An archaeological dig in northern England is uncovering a high-status medieval farm that had close links to the Cistercian monastery. The finds have included jet rosary beads, pottery and glazed tiles.
The excavation is taking place near the town of Helmsley, which is located within the North York Moors National Park. The site was known to be the location of a medieval grange built shortly after the foundation of Rievaulx Abbey in 1132 and was managed by the abbey until its dissolution by Henry VIII in 1539.
The excavation was jointly funded by the North York Moors National Park Authority, the tenant farmer and a local archaeologist. The community dig was led by John Buglass, founder of North Yorkshire-based JB Archeology, with close involvement from Keith Emerick, Inspector of Ancient Monuments at Historic England. Sixteen volunteers took part in the dig, contributing the equivalent of 129 days across six weeks.
“This is one of those unexpected digs that shows just how much we can still learn from sites we thought we understood,” explained John Buglass. “Through the hard work of volunteer archaeologists from inside and outside the National Park, we have managed to add some significant understanding to our knowledge of the monastic granges of Rievaulx.”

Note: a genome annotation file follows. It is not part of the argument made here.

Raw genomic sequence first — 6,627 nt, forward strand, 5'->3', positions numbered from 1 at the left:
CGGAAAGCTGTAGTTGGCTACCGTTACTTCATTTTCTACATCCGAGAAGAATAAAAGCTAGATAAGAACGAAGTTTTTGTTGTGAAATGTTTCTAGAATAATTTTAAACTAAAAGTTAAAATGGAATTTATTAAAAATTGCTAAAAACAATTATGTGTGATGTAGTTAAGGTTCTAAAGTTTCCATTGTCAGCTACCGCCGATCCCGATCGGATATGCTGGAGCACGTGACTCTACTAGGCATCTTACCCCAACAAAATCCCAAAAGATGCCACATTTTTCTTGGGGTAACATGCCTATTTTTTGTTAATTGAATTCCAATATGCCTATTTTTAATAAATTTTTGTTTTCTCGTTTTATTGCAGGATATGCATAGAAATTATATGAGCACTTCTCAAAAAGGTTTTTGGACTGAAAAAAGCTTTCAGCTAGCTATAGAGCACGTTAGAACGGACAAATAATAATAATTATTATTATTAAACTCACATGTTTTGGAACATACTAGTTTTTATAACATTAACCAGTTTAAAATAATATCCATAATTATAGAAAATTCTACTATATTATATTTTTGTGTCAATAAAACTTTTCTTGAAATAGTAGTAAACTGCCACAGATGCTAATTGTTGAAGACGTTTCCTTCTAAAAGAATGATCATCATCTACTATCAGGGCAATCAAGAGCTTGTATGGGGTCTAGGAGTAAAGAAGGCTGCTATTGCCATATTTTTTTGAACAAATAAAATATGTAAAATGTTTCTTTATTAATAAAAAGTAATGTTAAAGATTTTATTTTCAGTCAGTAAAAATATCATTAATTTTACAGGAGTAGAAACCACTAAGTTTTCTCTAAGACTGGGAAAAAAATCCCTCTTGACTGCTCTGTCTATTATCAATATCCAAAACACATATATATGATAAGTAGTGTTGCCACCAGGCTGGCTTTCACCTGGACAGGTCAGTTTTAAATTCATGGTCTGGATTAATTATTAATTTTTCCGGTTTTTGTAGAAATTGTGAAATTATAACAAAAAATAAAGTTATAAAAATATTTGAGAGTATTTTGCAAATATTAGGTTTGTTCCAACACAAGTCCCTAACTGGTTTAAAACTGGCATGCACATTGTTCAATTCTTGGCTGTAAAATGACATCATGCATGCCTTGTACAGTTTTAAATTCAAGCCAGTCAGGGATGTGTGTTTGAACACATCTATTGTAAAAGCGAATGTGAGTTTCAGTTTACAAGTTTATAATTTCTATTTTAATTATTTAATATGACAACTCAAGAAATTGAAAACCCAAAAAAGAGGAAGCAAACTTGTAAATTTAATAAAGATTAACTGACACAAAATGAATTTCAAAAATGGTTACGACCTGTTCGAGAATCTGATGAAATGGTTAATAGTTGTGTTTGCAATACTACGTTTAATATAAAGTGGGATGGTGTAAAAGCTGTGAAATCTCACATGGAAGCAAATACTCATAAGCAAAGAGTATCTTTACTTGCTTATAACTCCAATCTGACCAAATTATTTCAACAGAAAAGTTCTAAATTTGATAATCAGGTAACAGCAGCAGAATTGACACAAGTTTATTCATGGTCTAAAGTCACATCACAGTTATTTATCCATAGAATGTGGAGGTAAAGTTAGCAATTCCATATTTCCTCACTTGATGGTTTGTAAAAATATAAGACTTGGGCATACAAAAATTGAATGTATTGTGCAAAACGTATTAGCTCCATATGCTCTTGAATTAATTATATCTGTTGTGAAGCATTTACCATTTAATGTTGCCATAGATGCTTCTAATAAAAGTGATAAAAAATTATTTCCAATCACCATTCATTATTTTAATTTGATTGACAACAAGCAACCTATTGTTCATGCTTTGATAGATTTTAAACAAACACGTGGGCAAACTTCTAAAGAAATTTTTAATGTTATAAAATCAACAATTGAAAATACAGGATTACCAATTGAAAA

Miles Johnson, Head of Historic Environment at the North York Moors National Park Authority, detailed some of the interesting discoveries: “Whilst it’s not surprising that we found evidence of medieval farming, the prestige and range of the uncovered artefacts points to this being a place of high economic importance that reflected the status of the Abbey.
“For the archaeologists to find a cellar and what we think are glazed roof tiles from a medieval farm of this period is almost unheard of. Some finds also relate to the process of iron smelting, which was clearly happening onsite and indeed there was also an iron hunting arrow.”
As successful farmers, the Cistercian monks at Rievaulx Abbey had a significant impact on the landscape of the North York Moors. They developed large scale moorland grazing and stimulated the rapid growth of the wool trade that became so significant in England’s later history. The monks even diverted the course of the River Rye on more than one occasion to allow for their developments.
“This is a truly remarkable discovery,” adds Keith Emerick of Historic England. “Although we know where many monastic farm sites are located, relatively little is known about them. The excavation of such impressive remains and their associated finds adds a huge amount to our understanding of the medieval world.”
The excavations, which covered only a small part of the site, have now been completed, but work on analysing the finds and interpreting the materials recovered will continue over the next year.
Top Image: The archaeological dig – photo courtesy North York Moors National Park Authority